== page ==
New Build Homes to produce nearly a third less carbon

New Build Homes to produce nearly a third less carbon

New government regulations have been announced that state that all new homes and buildings in England will have to produce significantly less CO2 in a move designed to help the country move towards achieving net zero status.

All new homes and buildings in England will have to produce less carbon emissions under new rules recently announced by the government. CO2 emissions from new build homes will be approximately 30% lower than previous standards while emissions from other types of new buildings such as shops and offices will be reduced by 27%. The decision comes in a bid to achieve net zero status for the country given that 40% of the UK’s total energy is used to heat and power buildings.

The installation of low carbon technology such as heat pumps and solar panels will be encouraged and the more energy efficient use of materials in order to keep in heat such as the use of insulation will help to reduce the cost of energy bills for homeowners and to deliver the UK’s climate change ambitions to slash emissions by 78% by the year 2035 – a target that will bring the country more the three-quarters of the way to reaching net zero.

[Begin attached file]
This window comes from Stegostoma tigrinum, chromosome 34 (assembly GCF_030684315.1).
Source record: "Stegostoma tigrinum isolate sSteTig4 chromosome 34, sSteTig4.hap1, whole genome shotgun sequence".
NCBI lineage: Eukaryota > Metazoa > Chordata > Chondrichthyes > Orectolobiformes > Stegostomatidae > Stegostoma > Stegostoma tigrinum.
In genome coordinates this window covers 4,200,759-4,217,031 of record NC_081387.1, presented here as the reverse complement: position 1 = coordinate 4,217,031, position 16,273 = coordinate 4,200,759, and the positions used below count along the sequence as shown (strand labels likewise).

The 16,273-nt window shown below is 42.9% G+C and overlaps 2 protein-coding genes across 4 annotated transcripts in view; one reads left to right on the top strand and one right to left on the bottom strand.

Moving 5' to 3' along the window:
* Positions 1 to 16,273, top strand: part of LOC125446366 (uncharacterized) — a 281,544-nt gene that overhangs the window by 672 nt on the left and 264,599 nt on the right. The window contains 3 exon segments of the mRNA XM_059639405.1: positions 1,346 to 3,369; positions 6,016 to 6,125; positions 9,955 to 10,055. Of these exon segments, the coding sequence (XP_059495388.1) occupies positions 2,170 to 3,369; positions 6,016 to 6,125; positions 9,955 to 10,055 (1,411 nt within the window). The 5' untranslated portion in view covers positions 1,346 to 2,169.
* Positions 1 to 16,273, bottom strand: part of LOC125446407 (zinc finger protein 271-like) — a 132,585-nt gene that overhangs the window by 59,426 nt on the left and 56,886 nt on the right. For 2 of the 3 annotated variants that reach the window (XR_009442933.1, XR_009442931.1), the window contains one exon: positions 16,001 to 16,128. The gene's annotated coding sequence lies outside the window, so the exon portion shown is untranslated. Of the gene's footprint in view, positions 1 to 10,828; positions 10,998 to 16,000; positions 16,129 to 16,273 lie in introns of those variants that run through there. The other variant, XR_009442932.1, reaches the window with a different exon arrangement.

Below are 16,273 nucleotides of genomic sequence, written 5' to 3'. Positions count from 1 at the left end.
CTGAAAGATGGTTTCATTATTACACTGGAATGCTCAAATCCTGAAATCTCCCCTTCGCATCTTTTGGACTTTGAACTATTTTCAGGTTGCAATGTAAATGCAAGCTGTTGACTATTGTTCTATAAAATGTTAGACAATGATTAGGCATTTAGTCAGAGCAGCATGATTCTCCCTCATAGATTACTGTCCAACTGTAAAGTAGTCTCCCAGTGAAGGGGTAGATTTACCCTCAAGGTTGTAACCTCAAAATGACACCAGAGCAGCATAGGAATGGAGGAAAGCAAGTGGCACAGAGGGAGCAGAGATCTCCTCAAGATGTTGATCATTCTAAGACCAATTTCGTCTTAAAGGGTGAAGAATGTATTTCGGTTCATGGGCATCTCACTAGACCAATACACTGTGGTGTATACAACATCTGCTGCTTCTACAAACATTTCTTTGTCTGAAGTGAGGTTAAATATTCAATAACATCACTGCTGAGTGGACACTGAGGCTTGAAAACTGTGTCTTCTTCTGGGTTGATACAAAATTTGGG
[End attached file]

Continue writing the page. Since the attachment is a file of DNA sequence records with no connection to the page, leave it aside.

The new regulations also state that that all new residential buildings such as homes, student accommodation and care homes must also be designed to reduce overheating – making sure they are as energy efficient as possible while protecting vulnerable people.

The changes will come into effect from June 2022 and are an important step towards achieving a cleaner and greener built environment. Housing Minister Eddie Hughes released a statement following the announcement:

“Climate change is the greatest threat we face, and we must act to protect our precious planet for future generations. “The government is doing everything it can to deliver net zero and slashing CO2 emissions from homes and buildings is vital to achieving this commitment.

“The changes will significantly improve the energy efficiency of the buildings where we live, work and spend our free time and are an important step on our country’s journey towards a cleaner, greener built environment.”

The shift in regulation comes alongside a £6.6 billion investment for improving the energy efficiency of buildings under the current government. Various schemes offering grants have been made available to low-income households to help fund the installation of energy efficient technologies so that their energy bills can be lowered while the climate targets are being worked towards. The latest figures suggest that 46% of homes in England now have an EPC rating of C or above, a significant increase from 14% in 2010 – proving that progress is being made.

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